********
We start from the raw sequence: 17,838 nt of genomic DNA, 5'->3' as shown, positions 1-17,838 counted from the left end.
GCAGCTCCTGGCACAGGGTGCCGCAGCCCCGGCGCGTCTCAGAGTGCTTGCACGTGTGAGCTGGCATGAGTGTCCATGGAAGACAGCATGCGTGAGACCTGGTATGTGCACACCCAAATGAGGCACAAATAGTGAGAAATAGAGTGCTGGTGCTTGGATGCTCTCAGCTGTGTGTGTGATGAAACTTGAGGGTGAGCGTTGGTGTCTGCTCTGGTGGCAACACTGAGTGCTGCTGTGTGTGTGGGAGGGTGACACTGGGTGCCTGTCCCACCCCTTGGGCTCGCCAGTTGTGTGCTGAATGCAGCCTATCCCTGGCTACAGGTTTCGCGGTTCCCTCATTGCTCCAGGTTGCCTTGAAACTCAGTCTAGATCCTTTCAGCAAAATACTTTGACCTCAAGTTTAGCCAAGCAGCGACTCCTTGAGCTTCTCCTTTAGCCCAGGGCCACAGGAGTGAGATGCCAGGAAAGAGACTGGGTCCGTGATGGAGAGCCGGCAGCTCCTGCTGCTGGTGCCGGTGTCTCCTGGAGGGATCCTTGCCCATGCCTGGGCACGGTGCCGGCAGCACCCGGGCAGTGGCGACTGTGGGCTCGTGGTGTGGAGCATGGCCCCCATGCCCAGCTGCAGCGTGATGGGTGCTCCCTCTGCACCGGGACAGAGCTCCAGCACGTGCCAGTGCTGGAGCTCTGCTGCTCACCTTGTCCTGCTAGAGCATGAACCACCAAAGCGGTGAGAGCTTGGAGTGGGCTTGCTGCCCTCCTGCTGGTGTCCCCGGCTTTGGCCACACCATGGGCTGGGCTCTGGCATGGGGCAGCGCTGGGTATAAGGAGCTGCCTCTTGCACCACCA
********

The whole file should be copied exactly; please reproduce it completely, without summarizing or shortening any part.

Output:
We start from the raw sequence: 17,838 nt of genomic DNA, 5'->3' as shown, positions 1-17,838 counted from the left end.
GCAGCTCCTGGCACAGGGTGCCGCAGCCCCGGCGCGTCTCAGAGTGCTTGCACGTGTGAGCTGGCATGAGTGTCCATGGAAGACAGCATGCGTGAGACCTGGTATGTGCACACCCAAATGAGGCACAAATAGTGAGAAATAGAGTGCTGGTGCTTGGATGCTCTCAGCTGTGTGTGTGATGAAACTTGAGGGTGAGCGTTGGTGTCTGCTCTGGTGGCAACACTGAGTGCTGCTGTGTGTGTGGGAGGGTGACACTGGGTGCCTGTCCCACCCCTTGGGCTCGCCAGTTGTGTGCTGAATGCAGCCTATCCCTGGCTACAGGTTTCGCGGTTCCCTCATTGCTCCAGGTTGCCTTGAAACTCAGTCTAGATCCTTTCAGCAAAATACTTTGACCTCAAGTTTAGCCAAGCAGCGACTCCTTGAGCTTCTCCTTTAGCCCAGGGCCACAGGAGTGAGATGCCAGGAAAGAGACTGGGTCCGTGATGGAGAGCCGGCAGCTCCTGCTGCTGGTGCCGGTGTCTCCTGGAGGGATCCTTGCCCATGCCTGGGCACGGTGCCGGCAGCACCCGGGCAGTGGCGACTGTGGGCTCGTGGTGTGGAGCATGGCCCCCATGCCCAGCTGCAGCGTGATGGGTGCTCCCTCTGCACCGGGACAGAGCTCCAGCACGTGCCAGTGCTGGAGCTCTGCTGCTCACCTTGTCCTGCTAGAGCATGAACCACCAAAGCGGTGAGAGCTTGGAGTGGGCTTGCTGCCCTCCTGCTGGTGTCCCCGGCTTTGGCCACACCATGGGCTGGGCTCTGGCATGGGGCAGCGCTGGGTATAAGGAGCTGCCTCTTGCACCACCA